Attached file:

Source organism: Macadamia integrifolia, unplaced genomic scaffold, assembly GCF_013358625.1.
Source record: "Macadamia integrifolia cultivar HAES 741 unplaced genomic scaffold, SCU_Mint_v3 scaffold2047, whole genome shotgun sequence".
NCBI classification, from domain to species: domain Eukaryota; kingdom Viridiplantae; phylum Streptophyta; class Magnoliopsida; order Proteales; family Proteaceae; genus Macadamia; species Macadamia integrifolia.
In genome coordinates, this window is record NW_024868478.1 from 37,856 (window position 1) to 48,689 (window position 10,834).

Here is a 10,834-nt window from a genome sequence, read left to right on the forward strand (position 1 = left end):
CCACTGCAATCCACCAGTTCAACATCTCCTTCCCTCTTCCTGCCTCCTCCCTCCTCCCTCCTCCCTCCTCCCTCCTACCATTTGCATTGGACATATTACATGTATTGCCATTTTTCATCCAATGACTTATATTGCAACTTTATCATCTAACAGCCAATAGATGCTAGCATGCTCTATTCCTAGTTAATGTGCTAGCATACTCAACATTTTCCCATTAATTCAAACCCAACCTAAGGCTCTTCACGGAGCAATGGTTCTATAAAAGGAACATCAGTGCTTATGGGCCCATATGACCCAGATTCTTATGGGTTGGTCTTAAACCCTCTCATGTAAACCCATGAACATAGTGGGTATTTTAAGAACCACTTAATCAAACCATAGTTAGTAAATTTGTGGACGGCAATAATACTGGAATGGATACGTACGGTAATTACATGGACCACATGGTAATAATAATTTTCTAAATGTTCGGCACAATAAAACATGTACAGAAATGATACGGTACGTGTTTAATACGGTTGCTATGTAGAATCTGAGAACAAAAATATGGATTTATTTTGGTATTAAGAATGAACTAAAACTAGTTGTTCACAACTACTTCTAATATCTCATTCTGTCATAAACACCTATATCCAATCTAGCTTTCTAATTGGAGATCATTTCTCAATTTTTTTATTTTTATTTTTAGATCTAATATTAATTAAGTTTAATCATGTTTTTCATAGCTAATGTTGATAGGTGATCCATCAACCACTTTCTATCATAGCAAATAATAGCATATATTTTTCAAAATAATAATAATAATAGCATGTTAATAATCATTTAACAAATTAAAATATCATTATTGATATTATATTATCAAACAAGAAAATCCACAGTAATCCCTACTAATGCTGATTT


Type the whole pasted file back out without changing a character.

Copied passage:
Source organism: Macadamia integrifolia, unplaced genomic scaffold, assembly GCF_013358625.1.
Source record: "Macadamia integrifolia cultivar HAES 741 unplaced genomic scaffold, SCU_Mint_v3 scaffold2047, whole genome shotgun sequence".
NCBI classification, from domain to species: domain Eukaryota; kingdom Viridiplantae; phylum Streptophyta; class Magnoliopsida; order Proteales; family Proteaceae; genus Macadamia; species Macadamia integrifolia.
In genome coordinates, this window is record NW_024868478.1 from 37,856 (window position 1) to 48,689 (window position 10,834).

Here is a 10,834-nt window from a genome sequence, read left to right on the forward strand (position 1 = left end):
CCACTGCAATCCACCAGTTCAACATCTCCTTCCCTCTTCCTGCCTCCTCCCTCCTCCCTCCTCCCTCCTCCCTCCTACCATTTGCATTGGACATATTACATGTATTGCCATTTTTCATCCAATGACTTATATTGCAACTTTATCATCTAACAGCCAATAGATGCTAGCATGCTCTATTCCTAGTTAATGTGCTAGCATACTCAACATTTTCCCATTAATTCAAACCCAACCTAAGGCTCTTCACGGAGCAATGGTTCTATAAAAGGAACATCAGTGCTTATGGGCCCATATGACCCAGATTCTTATGGGTTGGTCTTAAACCCTCTCATGTAAACCCATGAACATAGTGGGTATTTTAAGAACCACTTAATCAAACCATAGTTAGTAAATTTGTGGACGGCAATAATACTGGAATGGATACGTACGGTAATTACATGGACCACATGGTAATAATAATTTTCTAAATGTTCGGCACAATAAAACATGTACAGAAATGATACGGTACGTGTTTAATACGGTTGCTATGTAGAATCTGAGAACAAAAATATGGATTTATTTTGGTATTAAGAATGAACTAAAACTAGTTGTTCACAACTACTTCTAATATCTCATTCTGTCATAAACACCTATATCCAATCTAGCTTTCTAATTGGAGATCATTTCTCAATTTTTTTATTTTTATTTTTAGATCTAATATTAATTAAGTTTAATCATGTTTTTCATAGCTAATGTTGATAGGTGATCCATCAACCACTTTCTATCATAGCAAATAATAGCATATATTTTTCAAAATAATAATAATAATAGCATGTTAATAATCATTTAACAAATTAAAATATCATTATTGATATTATATTATCAAACAAGAAAATCCACAGTAATCCCTACTAATGCTGATTT